Link to the article: 
Impact Factor: Not yet available

Dixon T. Gevaña
Department of Social Forestry and Forest Governance
College of Forestry and Natural Resources
UP Los Baños

Assessing Rainfall Contribution to Storm Flow on a Small Forested Catchment in Republic of Korea. Journal of Environmental Science and Management, 17 (1): 21-27, June 2014. 

The dynamics of storm flow in forested catchments have received great deal of attention from hydrologists and forest managers, over the last several years. However, little is known with respect to hydrologic processes that occur within catchments during storm events.  The TOPMODEL was therefore applied to simulate storm flow and estimate the rainfall contribution to storm flow generation in a small, forested catchment of Korea. Model parameters were evaluated and optimized using the Monte Carlo simulation technique for nine storm. Key findings show that the rainfall contribution to storm flow was 23.1 %. This largely include the several driving factors: rainfall amounts, durations, patterns, and soil moisture conditions during each event prior to rain on-set. The rainfall-induced quick flow was approximately 58.3 % of the total storm flow, while 41.7 % was contributed by groundwater.  Such findings are helpful to better understand the impacts of rainfall intensity on flooding and landslide.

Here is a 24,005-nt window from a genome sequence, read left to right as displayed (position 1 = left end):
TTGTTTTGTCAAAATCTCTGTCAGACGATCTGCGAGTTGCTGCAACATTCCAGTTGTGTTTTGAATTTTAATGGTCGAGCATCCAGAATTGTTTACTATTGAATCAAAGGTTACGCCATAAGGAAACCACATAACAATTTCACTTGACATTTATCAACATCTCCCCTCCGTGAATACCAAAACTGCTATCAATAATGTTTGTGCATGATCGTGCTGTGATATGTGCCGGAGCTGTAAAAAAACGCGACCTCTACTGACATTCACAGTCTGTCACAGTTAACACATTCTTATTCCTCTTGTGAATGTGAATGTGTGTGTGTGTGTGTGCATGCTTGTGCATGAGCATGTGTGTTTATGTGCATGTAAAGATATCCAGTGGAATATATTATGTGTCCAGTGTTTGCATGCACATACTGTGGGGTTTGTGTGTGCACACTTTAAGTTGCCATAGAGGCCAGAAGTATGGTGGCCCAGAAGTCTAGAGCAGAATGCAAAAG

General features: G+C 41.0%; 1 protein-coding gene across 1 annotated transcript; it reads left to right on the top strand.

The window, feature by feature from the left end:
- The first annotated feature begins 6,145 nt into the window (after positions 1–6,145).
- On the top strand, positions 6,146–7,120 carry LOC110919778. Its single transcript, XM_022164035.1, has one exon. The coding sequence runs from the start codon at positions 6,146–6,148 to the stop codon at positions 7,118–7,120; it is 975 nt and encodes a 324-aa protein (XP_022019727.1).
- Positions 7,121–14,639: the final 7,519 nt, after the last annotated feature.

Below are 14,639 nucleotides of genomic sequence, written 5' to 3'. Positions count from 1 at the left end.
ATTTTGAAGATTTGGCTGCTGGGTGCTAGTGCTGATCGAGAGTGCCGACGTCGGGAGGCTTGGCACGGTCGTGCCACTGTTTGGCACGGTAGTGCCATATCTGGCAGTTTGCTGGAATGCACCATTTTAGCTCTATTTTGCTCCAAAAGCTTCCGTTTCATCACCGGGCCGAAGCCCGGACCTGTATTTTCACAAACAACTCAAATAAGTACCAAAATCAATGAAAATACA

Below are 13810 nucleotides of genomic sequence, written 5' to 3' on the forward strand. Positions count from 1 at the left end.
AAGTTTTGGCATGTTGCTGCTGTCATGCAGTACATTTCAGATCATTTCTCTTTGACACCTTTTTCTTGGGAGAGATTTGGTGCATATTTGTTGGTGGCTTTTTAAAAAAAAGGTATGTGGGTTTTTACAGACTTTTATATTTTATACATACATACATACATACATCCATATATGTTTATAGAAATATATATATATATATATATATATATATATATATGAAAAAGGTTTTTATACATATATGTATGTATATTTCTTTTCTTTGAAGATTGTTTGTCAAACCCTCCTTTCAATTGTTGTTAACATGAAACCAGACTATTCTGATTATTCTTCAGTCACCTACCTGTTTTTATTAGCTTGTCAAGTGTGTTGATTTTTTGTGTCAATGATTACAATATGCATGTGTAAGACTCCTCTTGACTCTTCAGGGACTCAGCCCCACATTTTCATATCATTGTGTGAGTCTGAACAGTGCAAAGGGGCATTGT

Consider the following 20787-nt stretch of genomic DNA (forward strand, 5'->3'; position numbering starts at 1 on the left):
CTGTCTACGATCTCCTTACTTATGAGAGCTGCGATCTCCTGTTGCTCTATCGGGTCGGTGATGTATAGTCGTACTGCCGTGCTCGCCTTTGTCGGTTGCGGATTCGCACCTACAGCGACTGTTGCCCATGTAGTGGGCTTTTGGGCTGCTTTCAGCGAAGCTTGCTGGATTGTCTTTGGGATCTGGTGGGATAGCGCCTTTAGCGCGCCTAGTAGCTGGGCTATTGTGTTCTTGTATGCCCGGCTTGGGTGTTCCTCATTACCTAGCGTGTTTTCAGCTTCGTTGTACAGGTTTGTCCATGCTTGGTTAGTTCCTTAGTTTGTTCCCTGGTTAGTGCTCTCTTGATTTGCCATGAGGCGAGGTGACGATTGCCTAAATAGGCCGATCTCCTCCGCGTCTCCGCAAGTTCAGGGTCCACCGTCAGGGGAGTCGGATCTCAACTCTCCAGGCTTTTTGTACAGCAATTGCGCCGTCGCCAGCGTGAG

Link to the article: http://www.journals.uplb.edu.ph/index.php/JESAM/article/view/1216
Impact Factor: 0.103

Rosario R. Rubite
Department of Biology
College of Arts and Sciences
UP Manila

Begonia chingipengii (sect. Baryandra, Begoniaceae), A New Species from Luzon Island, Philippines. Phytotaxa, 164 (3): 175-182, 8 April 2014.